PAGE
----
What’s the Debate on Violence and Gaming Really About?

Violence in video games

They’re intimately familiar questions to most of us: do violent games cause real-world violence? Are video games linked to behavioral problems? Is gaming harmful to children? And last, but certainly not least: should violent games be regulated, censored, or banned? These questions all culminate in another, far more pressing question: what’s all this jazz  really about?

Violence in video games

Violence and Gaming – The Scapegoat

It’s a song-and-dance routine that’s all too familiar for anyone who’s been gaming for more than a few years. A tragedy such as the Sandy Hook Elementary shooting happens. People are shocked at the sheer brutality of the incident, struck dumb by the horror of the event. Desperately, they try to find a reason – it can’t just be meaningless violence, can it? That’s where video games so often come in. As a relatively new medium which still hasn’t gained widespread acceptance, gaming all too often fits the bill as a scapegoat.

The problem is that there exist far too many people – people with power, I might add – out there with only a rudimentary understanding of both gaming and psychology. They see correlations where none exist. They make assumptions about a medium they do not care to understand, and as a result, everyone suffers.

One of the most disgraceful instances of this can be found with the Violent Content Research Act, proposed by Senator Jay Rockefeller. In the wake of the Sandy Hook shooting, it seems like a fitting decision to make. At least, it would if Rockefeller wasn’t the one behind it. He’s already demonstrated time and again that he’s on a crusade against violent games, and he won’t stop until they’re either censored or heavily regulated. Just look at his response to a recent Supreme Court decision that qualifies violent games as protected speech:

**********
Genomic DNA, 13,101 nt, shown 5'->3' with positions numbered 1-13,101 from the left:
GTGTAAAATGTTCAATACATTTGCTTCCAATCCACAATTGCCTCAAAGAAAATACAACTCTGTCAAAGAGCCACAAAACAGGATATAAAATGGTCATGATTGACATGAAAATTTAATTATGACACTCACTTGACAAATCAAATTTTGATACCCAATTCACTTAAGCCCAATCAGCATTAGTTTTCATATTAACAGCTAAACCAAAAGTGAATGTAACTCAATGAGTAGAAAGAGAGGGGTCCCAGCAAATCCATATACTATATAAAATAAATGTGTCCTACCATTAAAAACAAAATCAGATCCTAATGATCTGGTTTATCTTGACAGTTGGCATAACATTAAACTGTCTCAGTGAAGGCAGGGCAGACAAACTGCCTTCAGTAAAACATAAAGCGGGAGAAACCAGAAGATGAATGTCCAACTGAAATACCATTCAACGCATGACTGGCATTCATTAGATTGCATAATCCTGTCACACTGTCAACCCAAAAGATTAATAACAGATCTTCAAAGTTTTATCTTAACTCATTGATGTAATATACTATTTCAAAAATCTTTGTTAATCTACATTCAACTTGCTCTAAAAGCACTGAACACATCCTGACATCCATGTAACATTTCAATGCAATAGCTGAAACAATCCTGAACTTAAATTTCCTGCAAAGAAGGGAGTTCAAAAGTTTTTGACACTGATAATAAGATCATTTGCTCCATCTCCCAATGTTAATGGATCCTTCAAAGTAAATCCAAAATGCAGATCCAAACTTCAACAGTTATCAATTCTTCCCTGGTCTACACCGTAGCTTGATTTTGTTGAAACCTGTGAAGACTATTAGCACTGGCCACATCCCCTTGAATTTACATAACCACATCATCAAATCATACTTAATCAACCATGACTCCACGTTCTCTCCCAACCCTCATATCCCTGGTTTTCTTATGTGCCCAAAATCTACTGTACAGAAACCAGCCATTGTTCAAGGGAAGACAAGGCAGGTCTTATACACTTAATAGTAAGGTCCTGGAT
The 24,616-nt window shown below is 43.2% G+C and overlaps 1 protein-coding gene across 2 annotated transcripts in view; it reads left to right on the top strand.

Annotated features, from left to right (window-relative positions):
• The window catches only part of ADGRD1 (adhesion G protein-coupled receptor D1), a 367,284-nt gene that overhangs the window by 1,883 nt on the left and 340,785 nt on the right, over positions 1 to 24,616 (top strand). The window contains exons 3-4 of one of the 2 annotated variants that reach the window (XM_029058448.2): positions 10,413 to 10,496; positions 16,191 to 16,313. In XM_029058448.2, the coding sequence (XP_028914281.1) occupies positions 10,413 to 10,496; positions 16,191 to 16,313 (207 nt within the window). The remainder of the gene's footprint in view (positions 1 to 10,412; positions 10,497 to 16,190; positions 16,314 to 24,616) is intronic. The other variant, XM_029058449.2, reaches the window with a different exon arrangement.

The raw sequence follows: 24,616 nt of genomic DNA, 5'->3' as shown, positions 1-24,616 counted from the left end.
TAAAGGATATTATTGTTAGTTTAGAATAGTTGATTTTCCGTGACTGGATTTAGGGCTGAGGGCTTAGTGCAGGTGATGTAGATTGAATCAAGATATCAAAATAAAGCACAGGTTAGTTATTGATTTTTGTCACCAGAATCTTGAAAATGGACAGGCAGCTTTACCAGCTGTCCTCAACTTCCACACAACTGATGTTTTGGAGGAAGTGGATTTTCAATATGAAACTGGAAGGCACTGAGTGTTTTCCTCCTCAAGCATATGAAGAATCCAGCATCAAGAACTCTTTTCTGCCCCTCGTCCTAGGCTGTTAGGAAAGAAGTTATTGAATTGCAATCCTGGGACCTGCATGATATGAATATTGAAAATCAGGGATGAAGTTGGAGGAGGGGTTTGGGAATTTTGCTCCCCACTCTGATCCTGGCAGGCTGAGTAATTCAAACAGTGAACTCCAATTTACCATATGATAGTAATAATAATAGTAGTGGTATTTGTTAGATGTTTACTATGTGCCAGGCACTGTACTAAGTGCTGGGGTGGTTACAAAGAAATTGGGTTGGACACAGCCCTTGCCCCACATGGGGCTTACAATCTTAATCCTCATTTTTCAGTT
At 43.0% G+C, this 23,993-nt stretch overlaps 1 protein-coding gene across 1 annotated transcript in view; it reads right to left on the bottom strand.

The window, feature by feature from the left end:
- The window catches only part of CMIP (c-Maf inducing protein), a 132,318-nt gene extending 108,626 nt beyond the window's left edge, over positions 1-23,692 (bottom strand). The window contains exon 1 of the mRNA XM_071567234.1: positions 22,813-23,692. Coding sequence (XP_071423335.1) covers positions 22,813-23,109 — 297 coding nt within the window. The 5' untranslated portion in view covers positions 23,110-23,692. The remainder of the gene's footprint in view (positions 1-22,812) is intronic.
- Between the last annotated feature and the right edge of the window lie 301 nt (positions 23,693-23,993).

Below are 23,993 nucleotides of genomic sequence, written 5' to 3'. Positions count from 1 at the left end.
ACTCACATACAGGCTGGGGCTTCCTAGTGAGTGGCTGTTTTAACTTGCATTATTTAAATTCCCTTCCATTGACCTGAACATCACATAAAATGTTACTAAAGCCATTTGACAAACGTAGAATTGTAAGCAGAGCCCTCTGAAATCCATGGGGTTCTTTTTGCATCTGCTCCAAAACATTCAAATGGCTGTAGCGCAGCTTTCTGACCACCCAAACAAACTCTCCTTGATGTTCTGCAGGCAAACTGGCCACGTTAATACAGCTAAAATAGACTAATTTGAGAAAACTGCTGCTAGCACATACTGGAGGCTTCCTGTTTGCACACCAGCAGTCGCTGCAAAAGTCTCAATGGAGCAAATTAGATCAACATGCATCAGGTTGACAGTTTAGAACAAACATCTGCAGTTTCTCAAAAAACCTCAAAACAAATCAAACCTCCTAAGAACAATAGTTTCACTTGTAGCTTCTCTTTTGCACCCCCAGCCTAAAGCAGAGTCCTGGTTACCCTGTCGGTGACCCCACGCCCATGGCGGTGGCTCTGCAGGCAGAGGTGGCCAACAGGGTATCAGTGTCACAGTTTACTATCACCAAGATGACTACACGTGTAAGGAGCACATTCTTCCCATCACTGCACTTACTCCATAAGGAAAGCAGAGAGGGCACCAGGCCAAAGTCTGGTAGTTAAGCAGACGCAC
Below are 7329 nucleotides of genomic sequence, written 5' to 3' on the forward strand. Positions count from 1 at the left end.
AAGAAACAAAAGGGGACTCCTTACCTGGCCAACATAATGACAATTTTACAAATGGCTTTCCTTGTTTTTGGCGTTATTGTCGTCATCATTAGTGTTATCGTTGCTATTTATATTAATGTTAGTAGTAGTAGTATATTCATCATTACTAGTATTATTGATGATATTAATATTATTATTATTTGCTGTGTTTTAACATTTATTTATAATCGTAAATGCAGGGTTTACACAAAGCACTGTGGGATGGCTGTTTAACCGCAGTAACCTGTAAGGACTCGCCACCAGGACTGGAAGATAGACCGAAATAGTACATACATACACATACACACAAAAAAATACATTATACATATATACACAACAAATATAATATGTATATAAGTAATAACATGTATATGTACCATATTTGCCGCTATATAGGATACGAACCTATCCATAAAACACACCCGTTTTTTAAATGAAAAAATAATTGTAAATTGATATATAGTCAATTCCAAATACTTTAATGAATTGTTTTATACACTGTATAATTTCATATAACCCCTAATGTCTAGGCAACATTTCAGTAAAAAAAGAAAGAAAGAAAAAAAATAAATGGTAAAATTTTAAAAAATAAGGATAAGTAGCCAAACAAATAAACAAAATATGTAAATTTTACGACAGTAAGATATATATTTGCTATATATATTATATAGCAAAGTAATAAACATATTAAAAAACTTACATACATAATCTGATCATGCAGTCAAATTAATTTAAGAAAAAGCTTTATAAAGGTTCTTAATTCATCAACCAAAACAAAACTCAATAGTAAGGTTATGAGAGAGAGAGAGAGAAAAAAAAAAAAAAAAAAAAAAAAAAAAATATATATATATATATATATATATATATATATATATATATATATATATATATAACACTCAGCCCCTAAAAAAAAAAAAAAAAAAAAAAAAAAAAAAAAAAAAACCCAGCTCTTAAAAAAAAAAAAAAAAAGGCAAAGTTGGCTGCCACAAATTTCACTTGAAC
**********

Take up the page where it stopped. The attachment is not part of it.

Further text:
Recent court decisions demonstrate that some people still do not get it. They believe that violent video games are no more dangerous to young minds than classic literature or Saturday morning cartoons.

The man obviously knows what results he wants from this ‘study.’ As a result, there’s no feasible way this study would be free of bias. Rockefeller and his goons will find a correlation between gaming and violence because they’re looking for one.

Violence and gaming the great debate

It also does a great injustice to the victims of the shooting. The fact is; things are almost never black and white. Implying that violent content is one of the only reasons for the Sandy Hook shooting would be like trying to say that humidity has no impact on one’s environment. It’s simply false, and shows a callous disregard for the scope of the tragedy.

Gengis Khan Loved God of War

Beyond this, the notion that games actually have a direct link to real world violence is, quite frankly, absurd. If anything, the violence inherent in human nature tends to bleed into the medium, rather than the other way around. People have been killing each other well before video games existed. Did Jack the Ripper play Grand Theft Auto? Did Gengis Khan play God of War? Was Josef Stalin an avid fan of Dead Space?

Okay, I’ve made my point – I’m going to play devil’s advocate for a moment. I think we as gamers are too used to defending our medium from people looking to deride it. We’re used to immediately jumping to the defensive whenever someone even brings up a minor criticism. It’s a bad habit that we really need to learn to shed.

To be honest, we most certainly should do a bit of research on the psychological impact of gaming. Like I’ve said, it’s still a relatively new technology. We have no idea how it actually impacts our minds, how it changes how we think and feel.  Until we can perform more impartial studies that aren’t couched in questions of violence, however, it might be best to avoid the lab.

Plus, violence in itself isn’t always necessary in gaming. That’s also worth mentioning. There are some downright incredible titles out there that don’t make use of any violent content whatsoever. You don’t need heavy weaponry to enjoy yourself.

So, at the end of the day, what is the debate on violence in gaming really about?

It’s about the growth of a medium that’s making huge strides towards finding its place in the world. It’s about an entertainment industry that’s still growing and evolving, one that still hasn’t found its place yet. Moreover, it’s about the link between games, government, and society –a frayed link which is sorely in need of repair.

One Comment

  1. 7thDayHeathen says:

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